August 17, 2012

Review: The Big Necessity by Rose George



From the flap:

Produced behind closed doors, disposed of discreetly, and hidden by euphemism, bodily waste is something common to all and as natural as breathing, yet we prefer not to talk about it. But we should—even those of us who take care of our business in pristine, sanitary conditions. For it’s not only in developing countries that human waste is a major public health threat: population growth is taxing even the most advanced sewage systems, and the disease spread by waste kills more people worldwide every year than any other single cause of death. Even in America, 1.95 million people have no access to an indoor toilet. Yet the subject remains unmentionable.

The Big Necessity takes aim at the taboo, revealing everything that matters about how people do—and don’t—deal with their own waste. Moving from the deep underground sewers of Paris, London, and New York—an infrastructure disaster waiting to happen—to an Indian slum where ten toilets are shared by 60,000 people, Rose George stops along the way to explore the potential saviors: China’s five million biogas digesters, which produce energy from waste; the heroes of third world sanitation movements; the inventor of the humble Car Loo; and the U.S. Army’s personal lasers used by soldiers to zap their feces in the field.

With razor-sharp wit and crusading urgency, mixing levity with gravity, Rose George has turned the subject we like to avoid into a cause with the most serious of consequences.

What a topic! It's one of those hush hush, we don't talk about this in polite company sort of subjects. But it's something that we do, it's a fundamental part of being a human. It's also something that now scares the crap (ha ha) out of me. Not the function, but the aftermath. Where does it all go?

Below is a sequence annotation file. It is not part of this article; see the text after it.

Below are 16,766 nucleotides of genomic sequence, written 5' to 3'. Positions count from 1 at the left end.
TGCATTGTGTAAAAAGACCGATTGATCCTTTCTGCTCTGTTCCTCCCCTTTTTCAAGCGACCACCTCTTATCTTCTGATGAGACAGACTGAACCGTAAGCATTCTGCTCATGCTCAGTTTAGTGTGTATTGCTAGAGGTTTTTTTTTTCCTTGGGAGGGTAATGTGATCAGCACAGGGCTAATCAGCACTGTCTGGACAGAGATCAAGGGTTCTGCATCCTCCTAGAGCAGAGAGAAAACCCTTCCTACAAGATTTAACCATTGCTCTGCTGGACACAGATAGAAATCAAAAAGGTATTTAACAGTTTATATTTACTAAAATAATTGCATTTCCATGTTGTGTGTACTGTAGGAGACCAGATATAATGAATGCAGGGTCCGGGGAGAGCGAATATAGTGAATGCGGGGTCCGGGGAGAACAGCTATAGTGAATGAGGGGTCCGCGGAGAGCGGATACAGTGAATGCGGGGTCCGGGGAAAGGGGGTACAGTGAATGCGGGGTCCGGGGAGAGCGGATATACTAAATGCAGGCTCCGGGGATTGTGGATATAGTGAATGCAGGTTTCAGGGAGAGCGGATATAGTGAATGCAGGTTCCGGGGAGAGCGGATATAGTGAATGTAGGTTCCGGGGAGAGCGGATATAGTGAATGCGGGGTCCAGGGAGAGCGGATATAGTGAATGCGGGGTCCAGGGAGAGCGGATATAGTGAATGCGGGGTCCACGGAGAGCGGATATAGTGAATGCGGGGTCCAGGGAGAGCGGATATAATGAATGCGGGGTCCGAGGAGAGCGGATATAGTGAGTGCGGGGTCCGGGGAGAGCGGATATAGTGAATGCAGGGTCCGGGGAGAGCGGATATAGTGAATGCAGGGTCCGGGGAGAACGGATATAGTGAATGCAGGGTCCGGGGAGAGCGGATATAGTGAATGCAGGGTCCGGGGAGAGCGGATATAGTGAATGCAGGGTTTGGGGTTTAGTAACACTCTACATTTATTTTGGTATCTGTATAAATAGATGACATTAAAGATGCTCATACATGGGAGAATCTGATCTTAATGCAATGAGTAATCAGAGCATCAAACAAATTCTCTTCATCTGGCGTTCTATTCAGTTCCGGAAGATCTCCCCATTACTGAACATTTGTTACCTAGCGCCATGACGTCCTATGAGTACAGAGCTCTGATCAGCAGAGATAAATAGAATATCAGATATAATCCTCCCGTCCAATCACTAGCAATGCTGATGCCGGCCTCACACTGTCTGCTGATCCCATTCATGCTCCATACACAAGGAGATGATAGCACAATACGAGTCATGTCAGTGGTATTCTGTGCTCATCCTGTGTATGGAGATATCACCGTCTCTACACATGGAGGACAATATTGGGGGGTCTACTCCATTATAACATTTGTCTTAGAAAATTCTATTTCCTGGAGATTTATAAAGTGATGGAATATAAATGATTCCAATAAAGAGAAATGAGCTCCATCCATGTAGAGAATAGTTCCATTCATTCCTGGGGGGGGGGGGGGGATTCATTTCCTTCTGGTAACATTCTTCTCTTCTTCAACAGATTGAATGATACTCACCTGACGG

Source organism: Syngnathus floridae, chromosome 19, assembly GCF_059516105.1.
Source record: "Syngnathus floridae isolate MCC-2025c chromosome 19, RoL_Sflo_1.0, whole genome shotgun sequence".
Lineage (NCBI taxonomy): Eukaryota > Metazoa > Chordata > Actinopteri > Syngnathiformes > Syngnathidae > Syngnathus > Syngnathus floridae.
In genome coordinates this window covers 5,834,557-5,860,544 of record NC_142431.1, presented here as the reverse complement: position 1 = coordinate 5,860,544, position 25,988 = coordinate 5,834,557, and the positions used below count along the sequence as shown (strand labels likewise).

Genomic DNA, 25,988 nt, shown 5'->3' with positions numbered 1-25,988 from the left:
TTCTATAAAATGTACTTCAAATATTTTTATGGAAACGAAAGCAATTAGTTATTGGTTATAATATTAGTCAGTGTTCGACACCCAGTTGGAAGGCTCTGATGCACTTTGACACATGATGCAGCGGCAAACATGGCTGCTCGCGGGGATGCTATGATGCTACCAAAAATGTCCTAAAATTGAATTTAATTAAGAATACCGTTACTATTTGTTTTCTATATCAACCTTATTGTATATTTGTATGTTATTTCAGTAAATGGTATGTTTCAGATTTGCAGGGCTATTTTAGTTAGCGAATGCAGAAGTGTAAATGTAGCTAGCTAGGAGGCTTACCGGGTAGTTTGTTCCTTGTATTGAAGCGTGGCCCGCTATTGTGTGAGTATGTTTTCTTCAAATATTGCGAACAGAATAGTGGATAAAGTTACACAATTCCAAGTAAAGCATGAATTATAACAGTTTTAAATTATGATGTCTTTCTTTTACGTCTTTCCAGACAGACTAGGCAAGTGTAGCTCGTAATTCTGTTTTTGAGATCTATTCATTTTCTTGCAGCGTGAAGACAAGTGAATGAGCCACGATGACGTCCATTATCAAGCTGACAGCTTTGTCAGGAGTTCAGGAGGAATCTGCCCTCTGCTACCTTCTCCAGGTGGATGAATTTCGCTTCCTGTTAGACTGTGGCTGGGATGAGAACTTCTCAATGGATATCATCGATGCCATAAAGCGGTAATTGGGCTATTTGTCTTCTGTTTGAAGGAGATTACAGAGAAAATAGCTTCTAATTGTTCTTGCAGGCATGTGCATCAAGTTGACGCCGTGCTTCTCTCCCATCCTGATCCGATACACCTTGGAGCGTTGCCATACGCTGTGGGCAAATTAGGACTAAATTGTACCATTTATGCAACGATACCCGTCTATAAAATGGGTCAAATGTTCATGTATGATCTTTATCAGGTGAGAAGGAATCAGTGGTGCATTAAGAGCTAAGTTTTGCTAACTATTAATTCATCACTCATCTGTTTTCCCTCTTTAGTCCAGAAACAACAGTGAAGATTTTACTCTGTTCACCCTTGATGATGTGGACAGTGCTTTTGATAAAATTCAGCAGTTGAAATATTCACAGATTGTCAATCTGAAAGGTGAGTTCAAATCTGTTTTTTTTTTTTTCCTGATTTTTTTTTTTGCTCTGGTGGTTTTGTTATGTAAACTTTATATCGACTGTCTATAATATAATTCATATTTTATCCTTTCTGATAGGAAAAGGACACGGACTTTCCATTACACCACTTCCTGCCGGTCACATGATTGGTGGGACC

In the West we just flush and forget. It turns out that we are in the minority. I learned more than I ever wanted to know about poop. (Dysentery, cholera, open pit latrines, oh my!) But I was fascinated by every word. 

I need to find the author's other work because she is fab. Funny and informative and brave. (Would you go crawling around in a sewer? I thought not.) 

If you've read this I'd love to know what you thought! 
 WN6ACMZMZPY3

11 comments:

  1. As I mentioned in the comments on your previous post, I actually think that this is an important topic for someone who wants to get a better understanding of the world.

    I do think that it is great that the author mixed humor and seriousness. I might give this one a try.

    ReplyDelete
  2. hahaha loved your review, this sounds gross but great!

    ReplyDelete
    Replies
    1. That's a good way to put it, great but gross! I'm glad you liked the review ;)

      Delete
  3. Is it just about poop or does it cover pee too? (The questions you probably never thought you'd have to answer about this book, right?1)

    ReplyDelete
    Replies
    1. Ha ha, it's about pee too! It's about all sorts of water treatments and sewage and other pleasant things ;) It was really a great read

      Delete
  4. I'm always on the lookout for new non-fiction writers that can tackle these sorts of subjects with humor. This looks promising.

    ReplyDelete
    Replies
    1. I hope you do read this, I'd love to know what you think if you do!

      Delete
  5. Talk about a book I never would have even heard of, much less been interested in. Hm. I'll have to look for this...inconspicuously. :)

    ReplyDelete
    Replies
    1. It's a great read! Very informative..almost scary!

      Delete
  6. Nope I couldn't do it. Changing baby diapers, assisting elderly parents one day and calling to get the pit emptied is as much need to know I am interested in, lol

    ReplyDelete